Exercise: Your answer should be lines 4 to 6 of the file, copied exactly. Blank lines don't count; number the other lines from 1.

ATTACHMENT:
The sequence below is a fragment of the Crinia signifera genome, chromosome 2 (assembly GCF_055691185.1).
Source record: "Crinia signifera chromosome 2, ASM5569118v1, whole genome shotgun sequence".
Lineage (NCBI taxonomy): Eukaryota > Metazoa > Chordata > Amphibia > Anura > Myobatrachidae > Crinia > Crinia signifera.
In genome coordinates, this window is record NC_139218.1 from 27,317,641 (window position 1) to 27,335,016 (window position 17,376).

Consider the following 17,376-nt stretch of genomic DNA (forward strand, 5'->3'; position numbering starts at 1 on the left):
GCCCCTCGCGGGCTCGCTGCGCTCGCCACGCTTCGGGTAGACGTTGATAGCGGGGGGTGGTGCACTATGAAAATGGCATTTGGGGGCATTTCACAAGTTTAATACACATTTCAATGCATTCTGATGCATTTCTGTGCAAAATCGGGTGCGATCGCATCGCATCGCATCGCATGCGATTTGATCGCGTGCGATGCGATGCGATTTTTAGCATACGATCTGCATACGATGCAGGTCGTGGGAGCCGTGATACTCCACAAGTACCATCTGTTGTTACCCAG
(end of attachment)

In genome coordinates, this window is record NC_139218.1 from 27,317,641 (window position 1) to 27,335,016 (window position 17,376).

Consider the following 17,376-nt stretch of genomic DNA (forward strand, 5'->3'; position numbering starts at 1 on the left):
GCCCCTCGCGGGCTCGCTGCGCTCGCCACGCTTCGGGTAGACGTTGATAGCGGGGGGTGGTGCACTATGAAAATGGCATTTGGGGGCATTTCACAAGTTTAATACACATTTCAATGCATTCTGATGCATTTCTGTGCAAAATCGGGTGCGATCGCATCGCATCGCATCGCATGCGATTTGATCGCGTGCGATGCGATGCGATTTTTAGCATACGATCTGCATACGATGCAGGTCGTGGGAGCCGTGATACTCCACAAGTACCATCTGTTGTTACCCAG